|Title||Development and Validation of The Sickle Cell Stress Scale-Adult.|
|Publication Type||Journal Article|
|Year of Publication||2022|
|Authors||Smith, WR, McClish, DK, Bovbjerg, VE, Singh, HK|
|Journal||Eur J Haematol|
Disease-specific stress can partly explain Sickle Cell Disease (SCD) healthcare utilization. We developed and validated two measures of adult SCD-specific stress for research and clinical care. A large cohort of adults with SCD completed both a three-item Likert-scale adapted from a previous disease stress measure and a 10-item Likert-scale questionnaire drafted specifically to measure SCD stress. They concurrently completed a psychosocial and health-related quality of life scale battery, then subsequently daily pain diaries. Diaires measured: daily intensity, distress and interference of pain; self-defined vaso-occlusive crises (VOC), opioid use, and types of health care utilization for up to 24 weeks. Analyses tested Cronbach's alpha, correlation of the three-item and 10-item stress scales with the concurrent battery, with percentages of pain days, VOC days, opioid use days, and healthcare utilization days, and correlation of baseline stress and 6-month stress for the 10-item scale. Cronbach's alpha was high for both the 3-item (0.73) and 10-item (0.83) SCD stress scales , test-retest correlation of 0.55, expected correlation with the concurrent battery, and correlation with diary-measured healthcare utilization over 6 months. The correlations with the 3-item scale were stronger, but only statistically significant for depression-anxiety. The correlation between the two stress scales was 0.59. Both the 3-item and the 10-item stress scales exhibited good face, construct, concurrent, and predictive validity as well as moderate test-retest reliability. Further scale validation should determine population norms and response to interventions.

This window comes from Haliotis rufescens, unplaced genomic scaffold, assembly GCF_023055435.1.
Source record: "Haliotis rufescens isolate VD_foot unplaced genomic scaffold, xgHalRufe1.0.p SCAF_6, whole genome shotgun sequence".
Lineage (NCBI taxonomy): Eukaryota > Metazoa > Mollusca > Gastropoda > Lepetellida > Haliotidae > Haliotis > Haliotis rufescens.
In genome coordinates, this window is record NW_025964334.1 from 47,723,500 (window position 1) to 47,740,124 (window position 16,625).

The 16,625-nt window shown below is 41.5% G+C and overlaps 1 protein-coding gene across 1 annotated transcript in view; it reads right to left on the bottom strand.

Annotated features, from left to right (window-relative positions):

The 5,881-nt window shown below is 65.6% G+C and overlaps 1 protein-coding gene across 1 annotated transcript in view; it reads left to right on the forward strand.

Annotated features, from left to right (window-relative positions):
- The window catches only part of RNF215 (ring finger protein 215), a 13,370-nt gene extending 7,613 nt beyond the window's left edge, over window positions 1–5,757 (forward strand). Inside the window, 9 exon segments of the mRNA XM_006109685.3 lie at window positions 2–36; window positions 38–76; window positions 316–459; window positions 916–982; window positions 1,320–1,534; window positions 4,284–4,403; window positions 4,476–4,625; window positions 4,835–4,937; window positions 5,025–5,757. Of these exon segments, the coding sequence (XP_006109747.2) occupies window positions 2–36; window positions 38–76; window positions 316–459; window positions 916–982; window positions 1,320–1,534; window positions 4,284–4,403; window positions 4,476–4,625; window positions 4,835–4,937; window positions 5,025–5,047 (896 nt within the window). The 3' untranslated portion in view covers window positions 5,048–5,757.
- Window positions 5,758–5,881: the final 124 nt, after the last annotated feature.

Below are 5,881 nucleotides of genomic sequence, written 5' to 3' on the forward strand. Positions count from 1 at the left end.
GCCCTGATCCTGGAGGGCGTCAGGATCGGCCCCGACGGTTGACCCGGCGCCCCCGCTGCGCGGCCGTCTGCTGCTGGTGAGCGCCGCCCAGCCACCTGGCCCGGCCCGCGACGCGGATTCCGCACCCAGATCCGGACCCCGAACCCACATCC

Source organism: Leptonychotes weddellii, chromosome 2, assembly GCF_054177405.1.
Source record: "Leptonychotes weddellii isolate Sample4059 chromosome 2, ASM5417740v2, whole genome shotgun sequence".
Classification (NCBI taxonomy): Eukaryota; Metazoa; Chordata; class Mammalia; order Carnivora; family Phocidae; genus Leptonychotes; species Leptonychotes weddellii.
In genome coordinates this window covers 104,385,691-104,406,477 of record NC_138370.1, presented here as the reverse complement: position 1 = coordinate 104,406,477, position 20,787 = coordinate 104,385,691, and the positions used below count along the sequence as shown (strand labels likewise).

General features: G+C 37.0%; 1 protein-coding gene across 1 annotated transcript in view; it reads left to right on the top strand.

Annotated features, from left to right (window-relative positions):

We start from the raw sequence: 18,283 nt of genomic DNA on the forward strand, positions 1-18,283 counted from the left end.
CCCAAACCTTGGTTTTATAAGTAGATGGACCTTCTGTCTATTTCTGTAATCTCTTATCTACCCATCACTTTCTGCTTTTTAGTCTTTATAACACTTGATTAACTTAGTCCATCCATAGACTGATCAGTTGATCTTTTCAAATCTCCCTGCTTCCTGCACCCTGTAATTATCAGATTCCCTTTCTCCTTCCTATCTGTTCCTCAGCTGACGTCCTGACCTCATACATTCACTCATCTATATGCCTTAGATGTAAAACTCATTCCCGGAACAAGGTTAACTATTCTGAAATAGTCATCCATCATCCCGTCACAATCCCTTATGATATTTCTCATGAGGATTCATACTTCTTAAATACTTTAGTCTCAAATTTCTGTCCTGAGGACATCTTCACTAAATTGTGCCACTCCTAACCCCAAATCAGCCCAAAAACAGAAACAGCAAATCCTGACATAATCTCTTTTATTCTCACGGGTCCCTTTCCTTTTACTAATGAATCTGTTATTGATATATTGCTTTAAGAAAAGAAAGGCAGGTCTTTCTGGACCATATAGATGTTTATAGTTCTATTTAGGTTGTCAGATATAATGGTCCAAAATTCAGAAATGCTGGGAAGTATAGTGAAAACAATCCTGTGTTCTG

|Alternate Journal||Eur J Haematol|